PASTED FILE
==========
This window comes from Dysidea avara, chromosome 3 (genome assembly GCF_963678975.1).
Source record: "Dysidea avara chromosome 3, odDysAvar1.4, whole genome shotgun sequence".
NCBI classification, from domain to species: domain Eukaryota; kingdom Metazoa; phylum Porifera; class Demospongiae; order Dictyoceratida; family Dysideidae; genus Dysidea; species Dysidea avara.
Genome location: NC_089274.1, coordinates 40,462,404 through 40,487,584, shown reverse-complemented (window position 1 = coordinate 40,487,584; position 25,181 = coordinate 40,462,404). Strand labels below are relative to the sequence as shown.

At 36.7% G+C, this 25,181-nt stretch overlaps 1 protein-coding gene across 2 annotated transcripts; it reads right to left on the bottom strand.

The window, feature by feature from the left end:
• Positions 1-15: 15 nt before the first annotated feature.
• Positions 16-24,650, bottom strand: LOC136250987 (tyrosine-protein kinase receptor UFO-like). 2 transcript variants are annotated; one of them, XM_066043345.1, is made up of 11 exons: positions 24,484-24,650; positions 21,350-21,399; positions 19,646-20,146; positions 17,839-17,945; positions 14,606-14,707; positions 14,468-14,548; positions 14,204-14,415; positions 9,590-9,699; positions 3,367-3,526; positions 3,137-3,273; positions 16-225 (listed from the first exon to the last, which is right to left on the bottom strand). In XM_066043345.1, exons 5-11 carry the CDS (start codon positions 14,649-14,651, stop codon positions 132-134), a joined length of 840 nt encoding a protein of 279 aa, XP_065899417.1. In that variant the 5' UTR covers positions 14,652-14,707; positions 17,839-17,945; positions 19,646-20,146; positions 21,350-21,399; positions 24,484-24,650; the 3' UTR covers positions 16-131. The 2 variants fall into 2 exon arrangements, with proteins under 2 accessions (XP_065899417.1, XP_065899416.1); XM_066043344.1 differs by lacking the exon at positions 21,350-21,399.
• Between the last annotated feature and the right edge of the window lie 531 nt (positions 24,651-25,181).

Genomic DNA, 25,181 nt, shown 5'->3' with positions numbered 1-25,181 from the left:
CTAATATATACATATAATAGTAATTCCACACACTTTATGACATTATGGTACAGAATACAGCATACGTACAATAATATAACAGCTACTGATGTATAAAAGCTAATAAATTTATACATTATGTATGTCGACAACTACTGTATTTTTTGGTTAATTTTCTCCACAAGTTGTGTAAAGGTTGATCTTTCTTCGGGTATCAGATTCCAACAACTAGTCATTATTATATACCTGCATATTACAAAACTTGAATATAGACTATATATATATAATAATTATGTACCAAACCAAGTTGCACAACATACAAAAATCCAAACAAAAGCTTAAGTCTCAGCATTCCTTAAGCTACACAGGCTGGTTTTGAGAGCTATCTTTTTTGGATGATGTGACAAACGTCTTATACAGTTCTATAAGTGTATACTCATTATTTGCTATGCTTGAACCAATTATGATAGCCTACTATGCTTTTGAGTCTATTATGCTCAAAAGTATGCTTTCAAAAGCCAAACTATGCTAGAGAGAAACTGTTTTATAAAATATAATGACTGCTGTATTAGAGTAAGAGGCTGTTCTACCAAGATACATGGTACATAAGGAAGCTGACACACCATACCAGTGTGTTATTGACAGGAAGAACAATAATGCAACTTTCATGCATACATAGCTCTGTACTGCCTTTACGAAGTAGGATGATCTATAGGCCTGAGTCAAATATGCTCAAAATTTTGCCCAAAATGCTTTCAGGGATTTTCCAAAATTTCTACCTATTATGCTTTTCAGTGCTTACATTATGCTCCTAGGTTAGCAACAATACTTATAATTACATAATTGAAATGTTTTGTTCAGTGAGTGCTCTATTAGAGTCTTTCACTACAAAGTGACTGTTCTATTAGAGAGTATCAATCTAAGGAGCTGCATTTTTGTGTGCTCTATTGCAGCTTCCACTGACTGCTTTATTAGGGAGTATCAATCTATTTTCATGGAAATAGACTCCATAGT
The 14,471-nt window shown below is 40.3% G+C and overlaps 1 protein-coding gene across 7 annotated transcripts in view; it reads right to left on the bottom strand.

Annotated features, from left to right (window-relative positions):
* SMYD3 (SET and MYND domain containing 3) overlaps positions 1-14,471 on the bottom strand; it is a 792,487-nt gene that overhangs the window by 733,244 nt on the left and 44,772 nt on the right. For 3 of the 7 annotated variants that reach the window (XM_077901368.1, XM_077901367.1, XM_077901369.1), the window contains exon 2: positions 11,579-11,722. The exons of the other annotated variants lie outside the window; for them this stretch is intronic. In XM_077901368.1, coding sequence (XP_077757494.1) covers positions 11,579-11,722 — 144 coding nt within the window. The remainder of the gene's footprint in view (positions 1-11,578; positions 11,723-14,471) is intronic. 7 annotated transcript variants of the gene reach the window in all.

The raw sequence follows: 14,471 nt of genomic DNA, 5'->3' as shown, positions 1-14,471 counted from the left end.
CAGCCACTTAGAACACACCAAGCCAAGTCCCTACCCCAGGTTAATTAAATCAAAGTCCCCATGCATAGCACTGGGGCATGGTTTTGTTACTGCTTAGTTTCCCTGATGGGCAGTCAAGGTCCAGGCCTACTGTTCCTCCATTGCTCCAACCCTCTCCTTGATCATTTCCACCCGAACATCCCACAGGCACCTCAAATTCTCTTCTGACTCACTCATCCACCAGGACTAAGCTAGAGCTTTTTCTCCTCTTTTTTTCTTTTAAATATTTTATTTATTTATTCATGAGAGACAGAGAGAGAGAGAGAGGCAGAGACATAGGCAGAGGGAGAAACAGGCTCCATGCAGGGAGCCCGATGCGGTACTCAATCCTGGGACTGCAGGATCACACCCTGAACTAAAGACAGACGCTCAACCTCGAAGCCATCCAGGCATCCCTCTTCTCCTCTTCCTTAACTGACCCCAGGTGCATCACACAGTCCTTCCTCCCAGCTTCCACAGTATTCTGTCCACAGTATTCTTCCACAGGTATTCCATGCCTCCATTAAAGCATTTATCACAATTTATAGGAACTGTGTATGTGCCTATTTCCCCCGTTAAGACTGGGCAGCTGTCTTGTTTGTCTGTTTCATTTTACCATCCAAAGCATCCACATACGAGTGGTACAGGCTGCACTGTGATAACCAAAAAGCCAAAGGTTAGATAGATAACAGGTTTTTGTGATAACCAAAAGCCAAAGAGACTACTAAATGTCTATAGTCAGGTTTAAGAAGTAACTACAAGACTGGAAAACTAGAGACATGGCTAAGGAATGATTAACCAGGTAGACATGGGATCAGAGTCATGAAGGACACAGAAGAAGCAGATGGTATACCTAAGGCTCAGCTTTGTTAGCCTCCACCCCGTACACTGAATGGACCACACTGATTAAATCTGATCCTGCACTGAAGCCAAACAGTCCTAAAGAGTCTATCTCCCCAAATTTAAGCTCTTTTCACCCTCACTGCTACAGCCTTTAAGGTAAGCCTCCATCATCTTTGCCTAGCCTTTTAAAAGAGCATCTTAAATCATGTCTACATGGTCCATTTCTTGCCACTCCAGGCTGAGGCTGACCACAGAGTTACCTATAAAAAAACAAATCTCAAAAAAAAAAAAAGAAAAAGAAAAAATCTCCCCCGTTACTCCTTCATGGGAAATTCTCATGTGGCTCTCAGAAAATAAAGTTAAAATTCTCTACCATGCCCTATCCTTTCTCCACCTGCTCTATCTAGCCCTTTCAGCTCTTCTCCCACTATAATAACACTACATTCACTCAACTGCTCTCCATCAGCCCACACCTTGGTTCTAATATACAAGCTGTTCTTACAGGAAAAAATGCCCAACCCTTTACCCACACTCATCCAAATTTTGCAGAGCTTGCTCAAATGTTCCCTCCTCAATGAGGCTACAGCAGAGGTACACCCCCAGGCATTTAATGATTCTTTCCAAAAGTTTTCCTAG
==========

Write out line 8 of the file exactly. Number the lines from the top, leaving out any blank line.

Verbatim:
• Positions 16-24,650, bottom strand: LOC136250987 (tyrosine-protein kinase receptor UFO-like). 2 transcript variants are annotated; one of them, XM_066043345.1, is made up of 11 exons: positions 24,484-24,650; positions 21,350-21,399; positions 19,646-20,146; positions 17,839-17,945; positions 14,606-14,707; positions 14,468-14,548; positions 14,204-14,415; positions 9,590-9,699; positions 3,367-3,526; positions 3,137-3,273; positions 16-225 (listed from the first exon to the last, which is right to left on the bottom strand). In XM_066043345.1, exons 5-11 carry the CDS (start codon positions 14,649-14,651, stop codon positions 132-134), a joined length of 840 nt encoding a protein of 279 aa, XP_065899417.1. In that variant the 5' UTR covers positions 14,652-14,707; positions 17,839-17,945; positions 19,646-20,146; positions 21,350-21,399; positions 24,484-24,650; the 3' UTR covers positions 16-131. The 2 variants fall into 2 exon arrangements, with proteins under 2 accessions (XP_065899417.1, XP_065899416.1); XM_066043344.1 differs by lacking the exon at positions 21,350-21,399.